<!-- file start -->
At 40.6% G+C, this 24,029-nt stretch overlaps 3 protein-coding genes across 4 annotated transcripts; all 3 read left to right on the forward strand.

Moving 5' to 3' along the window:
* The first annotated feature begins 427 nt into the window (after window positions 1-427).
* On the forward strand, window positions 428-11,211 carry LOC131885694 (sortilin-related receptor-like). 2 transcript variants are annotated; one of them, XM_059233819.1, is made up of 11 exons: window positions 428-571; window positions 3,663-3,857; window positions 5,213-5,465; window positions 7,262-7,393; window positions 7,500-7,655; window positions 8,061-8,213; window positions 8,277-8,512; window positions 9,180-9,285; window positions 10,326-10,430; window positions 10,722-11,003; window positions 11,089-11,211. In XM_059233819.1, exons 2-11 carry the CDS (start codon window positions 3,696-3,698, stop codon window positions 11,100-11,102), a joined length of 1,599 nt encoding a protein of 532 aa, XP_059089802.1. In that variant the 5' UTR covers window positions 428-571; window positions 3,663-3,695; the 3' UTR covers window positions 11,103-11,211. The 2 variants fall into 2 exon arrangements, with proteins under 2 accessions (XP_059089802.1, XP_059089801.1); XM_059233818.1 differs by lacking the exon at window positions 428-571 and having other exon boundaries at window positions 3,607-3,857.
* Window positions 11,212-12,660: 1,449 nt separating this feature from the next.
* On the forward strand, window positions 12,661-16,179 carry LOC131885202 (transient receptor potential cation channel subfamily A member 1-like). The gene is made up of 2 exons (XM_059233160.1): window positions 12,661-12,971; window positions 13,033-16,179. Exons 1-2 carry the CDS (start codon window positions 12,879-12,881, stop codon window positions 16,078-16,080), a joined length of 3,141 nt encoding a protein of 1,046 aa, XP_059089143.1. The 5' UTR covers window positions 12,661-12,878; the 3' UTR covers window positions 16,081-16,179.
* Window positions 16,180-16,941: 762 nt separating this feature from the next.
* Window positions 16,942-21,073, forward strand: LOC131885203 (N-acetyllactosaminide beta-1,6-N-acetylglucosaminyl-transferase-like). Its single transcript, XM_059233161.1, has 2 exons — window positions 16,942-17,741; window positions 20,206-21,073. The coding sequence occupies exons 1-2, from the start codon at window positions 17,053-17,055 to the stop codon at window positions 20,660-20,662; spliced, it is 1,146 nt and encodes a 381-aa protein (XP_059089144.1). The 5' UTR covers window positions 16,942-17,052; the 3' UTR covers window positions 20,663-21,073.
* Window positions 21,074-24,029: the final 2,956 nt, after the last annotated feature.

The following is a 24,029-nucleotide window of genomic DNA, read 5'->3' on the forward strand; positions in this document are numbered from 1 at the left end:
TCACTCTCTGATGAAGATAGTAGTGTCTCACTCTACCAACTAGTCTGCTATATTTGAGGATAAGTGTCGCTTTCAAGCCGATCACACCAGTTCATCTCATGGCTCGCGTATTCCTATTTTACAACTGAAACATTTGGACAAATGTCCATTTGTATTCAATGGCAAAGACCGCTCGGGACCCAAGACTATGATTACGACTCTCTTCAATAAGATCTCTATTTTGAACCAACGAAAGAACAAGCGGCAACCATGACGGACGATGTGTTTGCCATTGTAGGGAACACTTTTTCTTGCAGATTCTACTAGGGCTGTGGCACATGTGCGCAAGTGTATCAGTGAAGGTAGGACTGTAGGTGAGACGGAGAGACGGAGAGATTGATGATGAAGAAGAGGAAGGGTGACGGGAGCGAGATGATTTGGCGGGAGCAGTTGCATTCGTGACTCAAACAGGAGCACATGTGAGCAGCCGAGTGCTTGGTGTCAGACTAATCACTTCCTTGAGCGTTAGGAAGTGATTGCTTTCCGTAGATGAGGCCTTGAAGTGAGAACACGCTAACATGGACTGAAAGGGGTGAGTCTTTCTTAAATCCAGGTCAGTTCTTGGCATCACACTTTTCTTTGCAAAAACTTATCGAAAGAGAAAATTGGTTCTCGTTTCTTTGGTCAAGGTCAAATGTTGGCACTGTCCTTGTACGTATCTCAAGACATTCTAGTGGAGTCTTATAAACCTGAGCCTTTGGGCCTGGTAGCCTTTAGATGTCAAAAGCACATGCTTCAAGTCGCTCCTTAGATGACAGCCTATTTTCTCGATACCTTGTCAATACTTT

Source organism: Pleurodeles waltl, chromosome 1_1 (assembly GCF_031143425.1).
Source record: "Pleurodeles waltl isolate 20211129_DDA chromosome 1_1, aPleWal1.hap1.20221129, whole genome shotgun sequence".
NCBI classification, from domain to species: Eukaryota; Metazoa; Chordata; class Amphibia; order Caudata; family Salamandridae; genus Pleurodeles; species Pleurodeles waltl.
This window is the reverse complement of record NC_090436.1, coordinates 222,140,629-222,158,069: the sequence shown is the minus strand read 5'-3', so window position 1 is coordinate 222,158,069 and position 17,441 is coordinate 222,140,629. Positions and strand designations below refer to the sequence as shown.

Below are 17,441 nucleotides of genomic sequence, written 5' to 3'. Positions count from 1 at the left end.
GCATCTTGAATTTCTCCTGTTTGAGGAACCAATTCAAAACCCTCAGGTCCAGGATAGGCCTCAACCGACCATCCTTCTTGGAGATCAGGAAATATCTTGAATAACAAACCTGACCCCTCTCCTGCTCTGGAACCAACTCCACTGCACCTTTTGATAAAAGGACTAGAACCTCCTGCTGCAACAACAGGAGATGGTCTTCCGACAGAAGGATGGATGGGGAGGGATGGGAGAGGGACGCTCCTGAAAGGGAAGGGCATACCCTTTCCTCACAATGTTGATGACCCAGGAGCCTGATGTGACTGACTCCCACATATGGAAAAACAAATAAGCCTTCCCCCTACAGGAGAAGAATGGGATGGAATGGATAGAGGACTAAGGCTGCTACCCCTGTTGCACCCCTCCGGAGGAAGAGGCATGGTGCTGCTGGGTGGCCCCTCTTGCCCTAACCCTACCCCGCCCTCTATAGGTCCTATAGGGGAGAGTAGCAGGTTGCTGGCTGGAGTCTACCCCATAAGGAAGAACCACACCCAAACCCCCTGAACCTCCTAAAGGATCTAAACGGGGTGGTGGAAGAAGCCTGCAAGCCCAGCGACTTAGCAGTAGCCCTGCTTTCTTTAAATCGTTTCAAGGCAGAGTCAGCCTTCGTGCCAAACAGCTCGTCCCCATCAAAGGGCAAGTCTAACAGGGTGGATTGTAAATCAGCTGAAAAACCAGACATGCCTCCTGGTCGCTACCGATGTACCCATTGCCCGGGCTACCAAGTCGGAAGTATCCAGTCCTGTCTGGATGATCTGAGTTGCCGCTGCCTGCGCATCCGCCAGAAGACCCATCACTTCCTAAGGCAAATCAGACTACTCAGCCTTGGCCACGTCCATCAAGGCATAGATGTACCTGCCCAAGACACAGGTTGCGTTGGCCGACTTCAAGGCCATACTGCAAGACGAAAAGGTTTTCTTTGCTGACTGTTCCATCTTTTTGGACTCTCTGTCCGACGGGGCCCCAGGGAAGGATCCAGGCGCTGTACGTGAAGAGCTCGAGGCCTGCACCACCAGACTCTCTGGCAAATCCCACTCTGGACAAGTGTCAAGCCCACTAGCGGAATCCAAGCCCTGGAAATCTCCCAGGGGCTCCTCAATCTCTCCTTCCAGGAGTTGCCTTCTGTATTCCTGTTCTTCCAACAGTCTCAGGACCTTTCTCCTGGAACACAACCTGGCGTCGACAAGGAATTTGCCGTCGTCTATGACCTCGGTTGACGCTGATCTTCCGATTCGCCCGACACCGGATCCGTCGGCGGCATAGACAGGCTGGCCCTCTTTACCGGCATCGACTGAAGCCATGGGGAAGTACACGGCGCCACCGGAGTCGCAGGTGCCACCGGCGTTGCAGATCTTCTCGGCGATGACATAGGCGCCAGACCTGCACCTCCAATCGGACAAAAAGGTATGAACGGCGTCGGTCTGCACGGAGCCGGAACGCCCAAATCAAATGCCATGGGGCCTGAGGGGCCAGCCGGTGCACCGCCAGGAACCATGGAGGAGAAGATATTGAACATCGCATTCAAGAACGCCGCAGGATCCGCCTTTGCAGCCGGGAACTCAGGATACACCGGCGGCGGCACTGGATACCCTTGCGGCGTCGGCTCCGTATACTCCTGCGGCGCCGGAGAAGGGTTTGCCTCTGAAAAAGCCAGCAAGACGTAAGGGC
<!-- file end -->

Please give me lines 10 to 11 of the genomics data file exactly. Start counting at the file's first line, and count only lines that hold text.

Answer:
The following is a 24,029-nucleotide window of genomic DNA, read 5'->3' on the forward strand; positions in this document are numbered from 1 at the left end:
TCACTCTCTGATGAAGATAGTAGTGTCTCACTCTACCAACTAGTCTGCTATATTTGAGGATAAGTGTCGCTTTCAAGCCGATCACACCAGTTCATCTCATGGCTCGCGTATTCCTATTTTACAACTGAAACATTTGGACAAATGTCCATTTGTATTCAATGGCAAAGACCGCTCGGGACCCAAGACTATGATTACGACTCTCTTCAATAAGATCTCTATTTTGAACCAACGAAAGAACAAGCGGCAACCATGACGGACGATGTGTTTGCCATTGTAGGGAACACTTTTTCTTGCAGATTCTACTAGGGCTGTGGCACATGTGCGCAAGTGTATCAGTGAAGGTAGGACTGTAGGTGAGACGGAGAGACGGAGAGATTGATGATGAAGAAGAGGAAGGGTGACGGGAGCGAGATGATTTGGCGGGAGCAGTTGCATTCGTGACTCAAACAGGAGCACATGTGAGCAGCCGAGTGCTTGGTGTCAGACTAATCACTTCCTTGAGCGTTAGGAAGTGATTGCTTTCCGTAGATGAGGCCTTGAAGTGAGAACACGCTAACATGGACTGAAAGGGGTGAGTCTTTCTTAAATCCAGGTCAGTTCTTGGCATCACACTTTTCTTTGCAAAAACTTATCGAAAGAGAAAATTGGTTCTCGTTTCTTTGGTCAAGGTCAAATGTTGGCACTGTCCTTGTACGTATCTCAAGACATTCTAGTGGAGTCTTATAAACCTGAGCCTTTGGGCCTGGTAGCCTTTAGATGTCAAAAGCACATGCTTCAAGTCGCTCCTTAGATGACAGCCTATTTTCTCGATACCTTGTCAATACTTT